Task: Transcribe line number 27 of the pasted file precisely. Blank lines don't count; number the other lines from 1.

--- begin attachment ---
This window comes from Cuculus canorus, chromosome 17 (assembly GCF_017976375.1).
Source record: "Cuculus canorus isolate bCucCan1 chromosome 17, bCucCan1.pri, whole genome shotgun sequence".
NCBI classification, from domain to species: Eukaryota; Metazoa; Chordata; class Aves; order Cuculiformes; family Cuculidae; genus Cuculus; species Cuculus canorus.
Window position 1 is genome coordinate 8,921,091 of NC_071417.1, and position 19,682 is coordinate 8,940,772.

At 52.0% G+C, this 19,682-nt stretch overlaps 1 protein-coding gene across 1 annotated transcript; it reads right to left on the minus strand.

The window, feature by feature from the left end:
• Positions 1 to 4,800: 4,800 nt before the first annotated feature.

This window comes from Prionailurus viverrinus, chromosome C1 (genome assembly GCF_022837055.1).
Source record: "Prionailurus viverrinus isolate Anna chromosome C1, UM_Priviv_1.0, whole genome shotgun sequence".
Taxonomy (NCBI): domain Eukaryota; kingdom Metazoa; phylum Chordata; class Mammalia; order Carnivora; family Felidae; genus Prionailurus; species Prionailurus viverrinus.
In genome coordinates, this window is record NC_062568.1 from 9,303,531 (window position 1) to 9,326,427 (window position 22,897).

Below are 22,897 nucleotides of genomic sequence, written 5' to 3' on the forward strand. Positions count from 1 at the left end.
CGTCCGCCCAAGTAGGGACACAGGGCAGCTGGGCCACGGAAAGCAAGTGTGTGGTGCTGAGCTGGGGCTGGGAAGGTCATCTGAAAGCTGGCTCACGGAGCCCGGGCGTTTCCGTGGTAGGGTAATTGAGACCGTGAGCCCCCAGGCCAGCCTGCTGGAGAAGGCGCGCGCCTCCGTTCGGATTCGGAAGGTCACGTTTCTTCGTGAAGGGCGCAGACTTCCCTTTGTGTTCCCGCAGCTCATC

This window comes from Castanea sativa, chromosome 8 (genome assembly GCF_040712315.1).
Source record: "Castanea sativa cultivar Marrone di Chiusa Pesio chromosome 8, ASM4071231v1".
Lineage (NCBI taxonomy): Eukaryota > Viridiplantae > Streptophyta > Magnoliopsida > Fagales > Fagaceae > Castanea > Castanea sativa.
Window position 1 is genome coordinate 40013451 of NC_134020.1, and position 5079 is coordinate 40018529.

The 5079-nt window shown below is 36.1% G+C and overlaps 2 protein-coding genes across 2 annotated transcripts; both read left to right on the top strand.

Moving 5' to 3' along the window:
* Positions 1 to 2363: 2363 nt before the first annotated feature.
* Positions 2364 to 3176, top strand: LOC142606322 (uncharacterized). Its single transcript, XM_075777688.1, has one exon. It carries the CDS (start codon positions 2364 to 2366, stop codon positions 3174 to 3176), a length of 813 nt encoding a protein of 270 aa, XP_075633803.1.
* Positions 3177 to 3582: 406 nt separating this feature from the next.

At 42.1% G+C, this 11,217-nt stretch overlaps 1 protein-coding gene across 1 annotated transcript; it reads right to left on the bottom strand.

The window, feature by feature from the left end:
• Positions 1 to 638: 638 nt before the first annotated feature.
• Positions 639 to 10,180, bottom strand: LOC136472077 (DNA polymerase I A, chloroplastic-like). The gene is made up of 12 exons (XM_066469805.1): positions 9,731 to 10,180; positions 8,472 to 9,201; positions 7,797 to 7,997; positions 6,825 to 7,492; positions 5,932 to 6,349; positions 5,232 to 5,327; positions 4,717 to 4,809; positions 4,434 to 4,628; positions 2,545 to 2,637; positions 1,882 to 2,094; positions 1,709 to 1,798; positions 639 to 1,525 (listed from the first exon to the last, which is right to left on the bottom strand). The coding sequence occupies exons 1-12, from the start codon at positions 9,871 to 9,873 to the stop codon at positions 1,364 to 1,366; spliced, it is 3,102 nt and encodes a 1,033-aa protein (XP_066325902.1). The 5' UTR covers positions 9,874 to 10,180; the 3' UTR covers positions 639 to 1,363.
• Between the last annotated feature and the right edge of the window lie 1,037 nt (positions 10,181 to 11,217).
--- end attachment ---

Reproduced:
• Between the last annotated feature and the right edge of the window lie 1,037 nt (positions 10,181 to 11,217).